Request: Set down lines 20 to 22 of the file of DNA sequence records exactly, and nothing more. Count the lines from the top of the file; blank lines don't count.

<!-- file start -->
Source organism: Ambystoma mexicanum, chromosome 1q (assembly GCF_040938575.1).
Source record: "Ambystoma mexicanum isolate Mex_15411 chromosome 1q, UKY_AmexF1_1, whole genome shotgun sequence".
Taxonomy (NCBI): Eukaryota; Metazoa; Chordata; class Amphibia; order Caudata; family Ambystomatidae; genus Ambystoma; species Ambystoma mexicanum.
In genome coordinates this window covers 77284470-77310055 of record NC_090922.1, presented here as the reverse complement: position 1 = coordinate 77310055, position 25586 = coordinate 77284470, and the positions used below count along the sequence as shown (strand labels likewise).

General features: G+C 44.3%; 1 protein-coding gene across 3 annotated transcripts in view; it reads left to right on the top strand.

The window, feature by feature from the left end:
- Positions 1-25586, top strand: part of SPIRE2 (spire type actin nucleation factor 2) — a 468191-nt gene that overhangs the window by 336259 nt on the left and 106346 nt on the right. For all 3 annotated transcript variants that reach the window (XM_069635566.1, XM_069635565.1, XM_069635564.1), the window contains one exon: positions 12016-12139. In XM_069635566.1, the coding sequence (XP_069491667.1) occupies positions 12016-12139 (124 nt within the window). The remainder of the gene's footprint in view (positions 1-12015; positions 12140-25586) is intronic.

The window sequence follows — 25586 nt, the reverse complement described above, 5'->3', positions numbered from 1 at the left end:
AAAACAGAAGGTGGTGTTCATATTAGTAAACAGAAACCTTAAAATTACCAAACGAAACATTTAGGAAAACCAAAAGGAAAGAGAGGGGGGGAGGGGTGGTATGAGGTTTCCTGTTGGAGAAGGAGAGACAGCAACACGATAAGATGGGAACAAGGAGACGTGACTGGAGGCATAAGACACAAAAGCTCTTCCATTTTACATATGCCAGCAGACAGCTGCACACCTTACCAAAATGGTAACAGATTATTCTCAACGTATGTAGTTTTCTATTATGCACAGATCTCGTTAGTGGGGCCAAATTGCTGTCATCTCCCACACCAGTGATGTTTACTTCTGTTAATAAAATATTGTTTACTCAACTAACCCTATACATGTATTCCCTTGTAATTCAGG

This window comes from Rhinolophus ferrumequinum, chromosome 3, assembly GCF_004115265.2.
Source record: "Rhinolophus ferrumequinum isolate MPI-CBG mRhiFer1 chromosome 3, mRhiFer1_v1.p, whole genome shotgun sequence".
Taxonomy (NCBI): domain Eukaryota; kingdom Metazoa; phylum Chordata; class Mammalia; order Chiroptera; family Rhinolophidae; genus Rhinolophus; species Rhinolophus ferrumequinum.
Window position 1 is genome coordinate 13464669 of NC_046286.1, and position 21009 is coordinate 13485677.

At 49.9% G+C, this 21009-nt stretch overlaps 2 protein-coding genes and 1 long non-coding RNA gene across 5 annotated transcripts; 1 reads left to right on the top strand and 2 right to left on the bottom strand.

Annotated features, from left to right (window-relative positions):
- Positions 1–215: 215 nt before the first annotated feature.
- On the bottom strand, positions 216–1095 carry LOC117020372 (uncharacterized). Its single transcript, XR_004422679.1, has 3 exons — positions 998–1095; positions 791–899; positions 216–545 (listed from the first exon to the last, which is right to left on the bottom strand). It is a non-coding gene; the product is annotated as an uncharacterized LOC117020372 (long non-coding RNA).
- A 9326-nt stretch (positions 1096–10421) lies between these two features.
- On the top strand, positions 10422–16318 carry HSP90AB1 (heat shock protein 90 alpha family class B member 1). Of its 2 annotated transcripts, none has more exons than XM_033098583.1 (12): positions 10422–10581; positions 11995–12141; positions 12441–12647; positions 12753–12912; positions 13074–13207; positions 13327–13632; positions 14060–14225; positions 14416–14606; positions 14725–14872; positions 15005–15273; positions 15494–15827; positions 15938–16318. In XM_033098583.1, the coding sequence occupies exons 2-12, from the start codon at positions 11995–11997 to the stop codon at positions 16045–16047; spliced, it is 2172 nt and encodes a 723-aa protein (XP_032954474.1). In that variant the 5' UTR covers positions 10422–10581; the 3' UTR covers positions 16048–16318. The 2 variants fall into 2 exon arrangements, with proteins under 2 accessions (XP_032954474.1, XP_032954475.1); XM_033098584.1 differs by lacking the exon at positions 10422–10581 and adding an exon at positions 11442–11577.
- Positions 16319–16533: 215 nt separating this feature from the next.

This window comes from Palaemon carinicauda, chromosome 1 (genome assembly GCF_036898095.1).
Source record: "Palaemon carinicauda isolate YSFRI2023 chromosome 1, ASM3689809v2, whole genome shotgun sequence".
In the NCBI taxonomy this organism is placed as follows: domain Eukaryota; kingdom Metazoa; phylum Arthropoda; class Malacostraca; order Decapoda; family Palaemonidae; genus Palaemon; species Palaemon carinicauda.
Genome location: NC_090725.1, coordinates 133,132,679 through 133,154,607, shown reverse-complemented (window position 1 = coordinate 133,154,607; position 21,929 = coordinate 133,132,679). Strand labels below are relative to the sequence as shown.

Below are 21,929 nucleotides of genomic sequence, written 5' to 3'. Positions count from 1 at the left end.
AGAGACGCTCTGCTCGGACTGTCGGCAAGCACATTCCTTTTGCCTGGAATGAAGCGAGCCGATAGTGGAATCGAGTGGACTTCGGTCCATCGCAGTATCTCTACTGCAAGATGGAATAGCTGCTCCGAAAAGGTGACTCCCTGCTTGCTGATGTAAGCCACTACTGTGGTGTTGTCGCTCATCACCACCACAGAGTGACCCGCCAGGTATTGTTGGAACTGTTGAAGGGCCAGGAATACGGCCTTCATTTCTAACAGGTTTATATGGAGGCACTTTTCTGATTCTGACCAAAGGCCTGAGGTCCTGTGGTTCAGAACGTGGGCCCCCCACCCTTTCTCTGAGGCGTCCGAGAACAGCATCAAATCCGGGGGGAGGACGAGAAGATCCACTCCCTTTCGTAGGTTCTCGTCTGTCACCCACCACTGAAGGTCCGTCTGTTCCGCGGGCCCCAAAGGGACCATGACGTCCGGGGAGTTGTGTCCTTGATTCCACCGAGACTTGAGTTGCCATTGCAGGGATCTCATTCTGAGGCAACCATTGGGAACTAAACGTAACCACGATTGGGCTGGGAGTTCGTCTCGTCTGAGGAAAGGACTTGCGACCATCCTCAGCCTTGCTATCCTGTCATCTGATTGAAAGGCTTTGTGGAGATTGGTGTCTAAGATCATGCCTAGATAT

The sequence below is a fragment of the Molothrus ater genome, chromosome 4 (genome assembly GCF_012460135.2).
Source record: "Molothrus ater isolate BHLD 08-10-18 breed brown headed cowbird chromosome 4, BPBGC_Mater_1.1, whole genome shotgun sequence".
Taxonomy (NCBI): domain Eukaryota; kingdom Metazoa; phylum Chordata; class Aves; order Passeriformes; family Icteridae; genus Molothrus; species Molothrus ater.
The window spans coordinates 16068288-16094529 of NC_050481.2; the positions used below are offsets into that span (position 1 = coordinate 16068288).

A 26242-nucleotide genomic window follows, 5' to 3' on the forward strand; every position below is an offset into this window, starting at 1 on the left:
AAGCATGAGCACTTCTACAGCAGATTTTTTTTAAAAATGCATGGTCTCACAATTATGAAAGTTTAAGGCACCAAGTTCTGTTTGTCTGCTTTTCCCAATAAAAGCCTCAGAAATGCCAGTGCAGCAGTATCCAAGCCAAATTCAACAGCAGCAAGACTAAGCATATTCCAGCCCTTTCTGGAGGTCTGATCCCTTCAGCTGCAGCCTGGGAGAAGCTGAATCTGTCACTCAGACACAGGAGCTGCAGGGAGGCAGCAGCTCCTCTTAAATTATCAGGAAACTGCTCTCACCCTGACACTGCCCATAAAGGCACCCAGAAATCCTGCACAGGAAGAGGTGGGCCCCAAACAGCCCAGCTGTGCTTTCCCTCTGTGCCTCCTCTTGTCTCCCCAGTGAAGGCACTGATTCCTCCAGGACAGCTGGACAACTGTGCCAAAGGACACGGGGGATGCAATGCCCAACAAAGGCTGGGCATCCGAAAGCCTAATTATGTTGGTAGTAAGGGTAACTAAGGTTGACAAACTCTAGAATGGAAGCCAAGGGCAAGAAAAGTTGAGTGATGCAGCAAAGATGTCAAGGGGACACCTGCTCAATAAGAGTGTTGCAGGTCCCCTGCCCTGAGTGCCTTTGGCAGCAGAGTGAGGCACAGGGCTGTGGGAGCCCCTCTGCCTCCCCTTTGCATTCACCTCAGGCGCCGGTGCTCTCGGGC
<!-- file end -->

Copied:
- Positions 16319–16533: 215 nt separating this feature from the next.

This window comes from Palaemon carinicauda, chromosome 1 (genome assembly GCF_036898095.1).
Source record: "Palaemon carinicauda isolate YSFRI2023 chromosome 1, ASM3689809v2, whole genome shotgun sequence".